The son-in-law of Osama bin Laden, Sulaiman Abu Ghaith, testified on Wednesday that bin Laden was so positive that he would not be found by the United States after 09/11 that he boasted of it just hours after the attacks. Abu Ghaith, 48, is testifying in Manhatten Federal Court as part of his trial on conspiracy to kill Americans and the supporting of terrorists. He had not been expected to take the stand in his own defense. When the announcement from his lawyer went out that Abu Ghaith would testify, the nearly empty courtroom soon filled with spectators.
According to Abu Ghaith, just hours after the attacks of 09/11, bin Laden sent a courier to Abu Ghaith to drive him to a meeting with bin Laden – a meeting that took place in a cave located in the Afghanistan mountains. At that meeting, bin Laden told Abu Ghaith that they were behind the attacks and asked him what he thought would happen. When told that he expected the U.S. to hunt him down and kill him, bin Laden disregarded his opinion as being “too pessimistic.” The events of May 2011, when Navy SEALs raided bin Laden’s Pakistan hideout and killed him, ultimately proved that bin Laden was wrong.
Abu Ghaith testified that in June of 2001, he had traveled from Kuwait, where he resided as a Muslim scholar, to Afghanistan as part of an “humanitarian mission to see what the Taliban could offer” the people of Pakistan in terms of education of the Islam faith. When invited to have lunch with bin Ladin, he accepted the invitation to avoid being rude, even though he knew that bin Laden was suspected of terrorism. Bin Ladenrequested that Abu Ghaith film a propaganda video regarding 09/11, which he did with hesitation. He insisted that the words he spoke in the video were not his own, but had come from bin Laden. Federal prosecutors say that the act of filming the video with bin Laden the day after the attacks and on subsequent days made Abu Ghaith a spokesman for Al Qaeda.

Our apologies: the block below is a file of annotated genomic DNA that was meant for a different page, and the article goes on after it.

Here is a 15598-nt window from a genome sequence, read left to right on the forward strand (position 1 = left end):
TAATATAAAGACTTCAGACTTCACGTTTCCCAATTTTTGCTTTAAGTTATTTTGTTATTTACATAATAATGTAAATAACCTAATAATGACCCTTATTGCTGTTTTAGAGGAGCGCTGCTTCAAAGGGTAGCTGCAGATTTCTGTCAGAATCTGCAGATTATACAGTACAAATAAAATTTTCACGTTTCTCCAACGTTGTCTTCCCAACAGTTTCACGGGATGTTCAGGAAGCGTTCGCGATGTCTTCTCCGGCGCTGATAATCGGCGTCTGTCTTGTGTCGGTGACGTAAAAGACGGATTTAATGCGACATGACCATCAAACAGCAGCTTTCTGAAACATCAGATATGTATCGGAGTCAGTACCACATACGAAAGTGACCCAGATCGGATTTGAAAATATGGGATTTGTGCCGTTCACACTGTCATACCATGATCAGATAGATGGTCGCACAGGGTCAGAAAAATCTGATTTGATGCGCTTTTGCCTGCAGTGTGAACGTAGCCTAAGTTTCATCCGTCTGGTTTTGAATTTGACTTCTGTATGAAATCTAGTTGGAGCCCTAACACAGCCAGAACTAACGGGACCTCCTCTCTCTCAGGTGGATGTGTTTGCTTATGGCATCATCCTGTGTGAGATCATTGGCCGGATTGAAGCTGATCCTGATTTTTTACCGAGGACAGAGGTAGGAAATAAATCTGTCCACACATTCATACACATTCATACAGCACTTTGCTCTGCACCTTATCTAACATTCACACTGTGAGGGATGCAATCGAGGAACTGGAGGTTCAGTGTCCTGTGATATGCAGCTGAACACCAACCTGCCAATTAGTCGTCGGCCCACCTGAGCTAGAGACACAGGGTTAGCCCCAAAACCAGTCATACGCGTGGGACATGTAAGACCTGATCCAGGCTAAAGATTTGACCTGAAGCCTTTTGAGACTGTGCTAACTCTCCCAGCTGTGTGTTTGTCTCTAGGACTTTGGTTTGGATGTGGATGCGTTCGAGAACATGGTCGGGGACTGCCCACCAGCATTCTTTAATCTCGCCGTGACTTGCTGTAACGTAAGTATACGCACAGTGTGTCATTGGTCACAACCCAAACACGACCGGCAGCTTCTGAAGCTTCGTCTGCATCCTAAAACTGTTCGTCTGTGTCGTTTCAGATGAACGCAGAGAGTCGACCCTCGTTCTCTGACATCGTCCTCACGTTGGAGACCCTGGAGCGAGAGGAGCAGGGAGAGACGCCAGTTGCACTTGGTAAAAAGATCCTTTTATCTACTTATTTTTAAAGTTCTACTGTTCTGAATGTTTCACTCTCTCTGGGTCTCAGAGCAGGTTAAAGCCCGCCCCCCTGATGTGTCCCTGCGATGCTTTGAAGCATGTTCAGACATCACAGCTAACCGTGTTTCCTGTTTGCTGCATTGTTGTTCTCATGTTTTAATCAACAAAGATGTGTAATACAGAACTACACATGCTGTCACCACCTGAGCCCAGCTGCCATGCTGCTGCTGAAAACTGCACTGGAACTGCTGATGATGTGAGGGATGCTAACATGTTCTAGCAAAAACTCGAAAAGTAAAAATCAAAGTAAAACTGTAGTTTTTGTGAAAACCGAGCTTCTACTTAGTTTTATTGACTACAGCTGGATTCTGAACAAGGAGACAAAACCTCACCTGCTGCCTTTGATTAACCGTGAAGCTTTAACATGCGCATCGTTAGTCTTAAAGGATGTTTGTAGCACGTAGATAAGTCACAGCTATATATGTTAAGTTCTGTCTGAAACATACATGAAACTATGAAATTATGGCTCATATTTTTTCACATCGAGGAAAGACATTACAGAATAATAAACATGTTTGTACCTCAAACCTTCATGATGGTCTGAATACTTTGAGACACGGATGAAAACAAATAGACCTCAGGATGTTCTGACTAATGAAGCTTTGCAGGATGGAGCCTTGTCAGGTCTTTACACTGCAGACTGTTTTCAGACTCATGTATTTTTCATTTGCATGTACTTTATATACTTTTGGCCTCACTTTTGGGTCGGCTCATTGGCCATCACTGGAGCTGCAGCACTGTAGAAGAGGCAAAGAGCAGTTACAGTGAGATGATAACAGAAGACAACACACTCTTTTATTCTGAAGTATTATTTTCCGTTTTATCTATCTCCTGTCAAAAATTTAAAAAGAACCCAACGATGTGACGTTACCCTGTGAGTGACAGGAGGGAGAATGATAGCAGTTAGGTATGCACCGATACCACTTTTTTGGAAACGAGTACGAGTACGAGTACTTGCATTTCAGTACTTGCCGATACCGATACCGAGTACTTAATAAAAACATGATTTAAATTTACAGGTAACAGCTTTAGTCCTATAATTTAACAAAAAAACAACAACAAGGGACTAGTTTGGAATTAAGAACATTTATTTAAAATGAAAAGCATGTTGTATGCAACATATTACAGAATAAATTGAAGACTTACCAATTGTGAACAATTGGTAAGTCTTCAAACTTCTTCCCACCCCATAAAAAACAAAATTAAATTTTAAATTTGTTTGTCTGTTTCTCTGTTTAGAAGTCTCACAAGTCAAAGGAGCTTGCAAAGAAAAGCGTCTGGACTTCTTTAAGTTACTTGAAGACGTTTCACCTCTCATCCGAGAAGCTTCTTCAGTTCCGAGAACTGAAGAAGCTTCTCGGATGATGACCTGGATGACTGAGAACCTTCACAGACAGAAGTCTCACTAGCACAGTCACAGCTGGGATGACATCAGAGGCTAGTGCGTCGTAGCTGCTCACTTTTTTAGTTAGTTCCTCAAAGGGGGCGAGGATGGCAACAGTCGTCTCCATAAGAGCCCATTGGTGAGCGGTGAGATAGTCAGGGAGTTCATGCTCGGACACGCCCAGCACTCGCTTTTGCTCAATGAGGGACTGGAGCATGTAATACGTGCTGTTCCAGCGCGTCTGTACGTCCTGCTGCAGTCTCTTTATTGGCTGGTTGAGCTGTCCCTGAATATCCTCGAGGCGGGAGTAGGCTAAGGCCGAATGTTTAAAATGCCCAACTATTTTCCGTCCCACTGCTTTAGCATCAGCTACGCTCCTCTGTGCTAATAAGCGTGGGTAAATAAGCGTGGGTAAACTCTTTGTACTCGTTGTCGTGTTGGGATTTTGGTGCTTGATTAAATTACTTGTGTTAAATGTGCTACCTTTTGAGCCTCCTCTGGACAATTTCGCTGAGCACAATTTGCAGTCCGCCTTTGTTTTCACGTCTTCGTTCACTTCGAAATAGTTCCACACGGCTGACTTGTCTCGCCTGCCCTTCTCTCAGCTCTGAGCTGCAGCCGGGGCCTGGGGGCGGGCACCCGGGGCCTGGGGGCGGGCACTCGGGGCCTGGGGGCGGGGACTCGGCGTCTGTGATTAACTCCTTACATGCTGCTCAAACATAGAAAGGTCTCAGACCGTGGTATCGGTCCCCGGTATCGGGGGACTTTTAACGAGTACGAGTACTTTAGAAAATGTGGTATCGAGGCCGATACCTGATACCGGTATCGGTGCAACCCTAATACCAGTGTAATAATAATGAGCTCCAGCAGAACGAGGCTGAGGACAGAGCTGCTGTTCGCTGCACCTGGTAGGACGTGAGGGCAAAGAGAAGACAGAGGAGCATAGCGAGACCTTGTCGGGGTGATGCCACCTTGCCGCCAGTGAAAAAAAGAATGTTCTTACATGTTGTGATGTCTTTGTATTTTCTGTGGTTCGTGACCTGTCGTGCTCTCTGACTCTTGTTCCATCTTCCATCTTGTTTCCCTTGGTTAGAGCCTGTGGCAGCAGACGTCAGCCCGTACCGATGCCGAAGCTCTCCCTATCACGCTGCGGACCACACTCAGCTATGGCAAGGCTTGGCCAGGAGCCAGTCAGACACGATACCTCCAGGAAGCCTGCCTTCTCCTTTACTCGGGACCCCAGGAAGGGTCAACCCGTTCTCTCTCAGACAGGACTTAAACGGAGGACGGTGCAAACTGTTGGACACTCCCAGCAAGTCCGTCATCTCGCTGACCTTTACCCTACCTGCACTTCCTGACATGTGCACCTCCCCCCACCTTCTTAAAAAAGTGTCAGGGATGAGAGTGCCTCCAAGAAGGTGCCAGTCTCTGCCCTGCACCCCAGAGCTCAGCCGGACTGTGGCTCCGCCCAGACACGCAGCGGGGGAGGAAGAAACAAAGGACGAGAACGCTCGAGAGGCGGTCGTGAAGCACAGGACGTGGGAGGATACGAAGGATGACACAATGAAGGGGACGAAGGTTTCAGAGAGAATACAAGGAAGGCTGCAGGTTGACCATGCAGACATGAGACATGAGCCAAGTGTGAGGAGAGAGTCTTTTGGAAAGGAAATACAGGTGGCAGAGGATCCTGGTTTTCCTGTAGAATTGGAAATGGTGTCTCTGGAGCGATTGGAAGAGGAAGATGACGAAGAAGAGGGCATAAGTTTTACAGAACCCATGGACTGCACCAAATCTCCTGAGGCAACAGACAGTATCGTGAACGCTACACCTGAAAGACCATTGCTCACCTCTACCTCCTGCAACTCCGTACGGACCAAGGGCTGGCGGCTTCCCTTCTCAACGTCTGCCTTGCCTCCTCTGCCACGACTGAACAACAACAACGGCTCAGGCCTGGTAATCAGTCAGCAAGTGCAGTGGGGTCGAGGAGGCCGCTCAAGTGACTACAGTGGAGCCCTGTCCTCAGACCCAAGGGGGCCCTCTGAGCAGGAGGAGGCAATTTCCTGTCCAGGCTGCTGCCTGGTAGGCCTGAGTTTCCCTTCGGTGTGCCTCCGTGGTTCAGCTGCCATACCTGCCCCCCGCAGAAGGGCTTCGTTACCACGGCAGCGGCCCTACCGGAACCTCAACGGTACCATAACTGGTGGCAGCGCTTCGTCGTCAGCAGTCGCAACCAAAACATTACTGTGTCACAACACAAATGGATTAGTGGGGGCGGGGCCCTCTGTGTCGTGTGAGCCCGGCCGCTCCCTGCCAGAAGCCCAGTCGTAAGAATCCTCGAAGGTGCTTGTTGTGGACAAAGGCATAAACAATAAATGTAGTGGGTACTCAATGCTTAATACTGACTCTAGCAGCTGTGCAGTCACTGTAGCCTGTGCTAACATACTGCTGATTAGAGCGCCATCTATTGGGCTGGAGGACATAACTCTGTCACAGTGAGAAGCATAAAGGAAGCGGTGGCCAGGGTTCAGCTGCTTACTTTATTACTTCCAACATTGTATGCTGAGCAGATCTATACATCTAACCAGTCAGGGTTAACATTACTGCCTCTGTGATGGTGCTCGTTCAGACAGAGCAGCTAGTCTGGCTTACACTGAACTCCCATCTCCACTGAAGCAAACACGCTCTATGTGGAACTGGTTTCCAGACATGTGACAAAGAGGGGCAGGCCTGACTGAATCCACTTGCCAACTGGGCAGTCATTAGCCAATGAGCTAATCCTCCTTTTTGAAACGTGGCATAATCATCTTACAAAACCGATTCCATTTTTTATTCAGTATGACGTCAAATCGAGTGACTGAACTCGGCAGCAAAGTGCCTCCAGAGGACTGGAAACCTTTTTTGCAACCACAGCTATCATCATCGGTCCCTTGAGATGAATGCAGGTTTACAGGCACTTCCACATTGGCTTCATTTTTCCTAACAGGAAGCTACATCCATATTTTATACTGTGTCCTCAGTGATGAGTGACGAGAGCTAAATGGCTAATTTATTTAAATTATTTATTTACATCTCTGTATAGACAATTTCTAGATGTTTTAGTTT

Abu Ghaith denies that other videos he filmed were used as rallying cries to attract more members. He testified that although bin Laden had enlisted him to make the videos in an attempt to belie the reputation of Al Qaeda’s training camps as rough and weapon-filled and to show potential recruits a different side of Al Qaeda life, his intention during the filming was to preach and to inspire others to join the fight against the oppression of Muslims.
In a video made in 2001, Abu Ghaith warns that “the storm of airplanes will not stop,” a threat that prosecutors believe gives away his prior knowledge of the attempted shoe bombing of an American jet by Richard Reid in December of 2001. Abu Ghaith testified that he was never a spokesman for Al Qaeda and that he had no information regarding the planned shoe bombs. He admits that he did deliver video messages for Al Qaeda, but insists that he was not speaking “on behalf of Al Qaeda,” but was instead preaching in order to showcase that 09/11 occurred because Muslims were being oppressed and in hopes that the U.S. would back down.